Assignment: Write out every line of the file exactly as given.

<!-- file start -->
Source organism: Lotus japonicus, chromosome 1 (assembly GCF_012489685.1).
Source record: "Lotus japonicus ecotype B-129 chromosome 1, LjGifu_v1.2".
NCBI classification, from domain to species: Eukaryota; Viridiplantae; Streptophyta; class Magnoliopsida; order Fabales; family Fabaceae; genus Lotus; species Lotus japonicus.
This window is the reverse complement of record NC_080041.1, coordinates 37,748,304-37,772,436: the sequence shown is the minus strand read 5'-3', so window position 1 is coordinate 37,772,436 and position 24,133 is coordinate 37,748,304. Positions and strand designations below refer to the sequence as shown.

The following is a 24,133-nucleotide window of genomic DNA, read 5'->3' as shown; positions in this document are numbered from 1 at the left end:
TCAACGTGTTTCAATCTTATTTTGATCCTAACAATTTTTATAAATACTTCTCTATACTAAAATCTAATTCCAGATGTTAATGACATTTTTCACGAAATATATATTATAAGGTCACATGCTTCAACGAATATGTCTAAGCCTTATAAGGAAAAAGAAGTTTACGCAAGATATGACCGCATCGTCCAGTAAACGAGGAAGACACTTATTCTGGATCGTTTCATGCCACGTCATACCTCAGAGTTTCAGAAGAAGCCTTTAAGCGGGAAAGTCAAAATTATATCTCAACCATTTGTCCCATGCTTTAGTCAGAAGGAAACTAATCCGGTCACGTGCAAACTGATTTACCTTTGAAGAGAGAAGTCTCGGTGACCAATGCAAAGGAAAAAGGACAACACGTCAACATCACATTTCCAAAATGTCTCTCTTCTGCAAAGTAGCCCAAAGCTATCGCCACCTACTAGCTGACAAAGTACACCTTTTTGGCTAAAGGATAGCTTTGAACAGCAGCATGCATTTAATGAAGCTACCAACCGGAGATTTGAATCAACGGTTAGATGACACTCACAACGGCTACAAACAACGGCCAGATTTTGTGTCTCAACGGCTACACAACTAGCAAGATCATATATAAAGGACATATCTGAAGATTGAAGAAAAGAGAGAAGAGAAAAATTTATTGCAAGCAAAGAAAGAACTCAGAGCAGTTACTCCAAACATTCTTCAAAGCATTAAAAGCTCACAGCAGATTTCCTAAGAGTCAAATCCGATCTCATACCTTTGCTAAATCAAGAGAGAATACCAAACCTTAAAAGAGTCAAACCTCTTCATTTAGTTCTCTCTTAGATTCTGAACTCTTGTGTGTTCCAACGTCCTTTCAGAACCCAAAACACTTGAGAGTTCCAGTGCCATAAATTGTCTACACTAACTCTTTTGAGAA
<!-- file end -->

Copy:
Source organism: Lotus japonicus, chromosome 1 (assembly GCF_012489685.1).
Source record: "Lotus japonicus ecotype B-129 chromosome 1, LjGifu_v1.2".
NCBI classification, from domain to species: Eukaryota; Viridiplantae; Streptophyta; class Magnoliopsida; order Fabales; family Fabaceae; genus Lotus; species Lotus japonicus.
This window is the reverse complement of record NC_080041.1, coordinates 37,748,304-37,772,436: the sequence shown is the minus strand read 5'-3', so window position 1 is coordinate 37,772,436 and position 24,133 is coordinate 37,748,304. Positions and strand designations below refer to the sequence as shown.

The following is a 24,133-nucleotide window of genomic DNA, read 5'->3' as shown; positions in this document are numbered from 1 at the left end:
TCAACGTGTTTCAATCTTATTTTGATCCTAACAATTTTTATAAATACTTCTCTATACTAAAATCTAATTCCAGATGTTAATGACATTTTTCACGAAATATATATTATAAGGTCACATGCTTCAACGAATATGTCTAAGCCTTATAAGGAAAAAGAAGTTTACGCAAGATATGACCGCATCGTCCAGTAAACGAGGAAGACACTTATTCTGGATCGTTTCATGCCACGTCATACCTCAGAGTTTCAGAAGAAGCCTTTAAGCGGGAAAGTCAAAATTATATCTCAACCATTTGTCCCATGCTTTAGTCAGAAGGAAACTAATCCGGTCACGTGCAAACTGATTTACCTTTGAAGAGAGAAGTCTCGGTGACCAATGCAAAGGAAAAAGGACAACACGTCAACATCACATTTCCAAAATGTCTCTCTTCTGCAAAGTAGCCCAAAGCTATCGCCACCTACTAGCTGACAAAGTACACCTTTTTGGCTAAAGGATAGCTTTGAACAGCAGCATGCATTTAATGAAGCTACCAACCGGAGATTTGAATCAACGGTTAGATGACACTCACAACGGCTACAAACAACGGCCAGATTTTGTGTCTCAACGGCTACACAACTAGCAAGATCATATATAAAGGACATATCTGAAGATTGAAGAAAAGAGAGAAGAGAAAAATTTATTGCAAGCAAAGAAAGAACTCAGAGCAGTTACTCCAAACATTCTTCAAAGCATTAAAAGCTCACAGCAGATTTCCTAAGAGTCAAATCCGATCTCATACCTTTGCTAAATCAAGAGAGAATACCAAACCTTAAAAGAGTCAAACCTCTTCATTTAGTTCTCTCTTAGATTCTGAACTCTTGTGTGTTCCAACGTCCTTTCAGAACCCAAAACACTTGAGAGTTCCAGTGCCATAAATTGTCTACACTAACTCTTTTGAGAA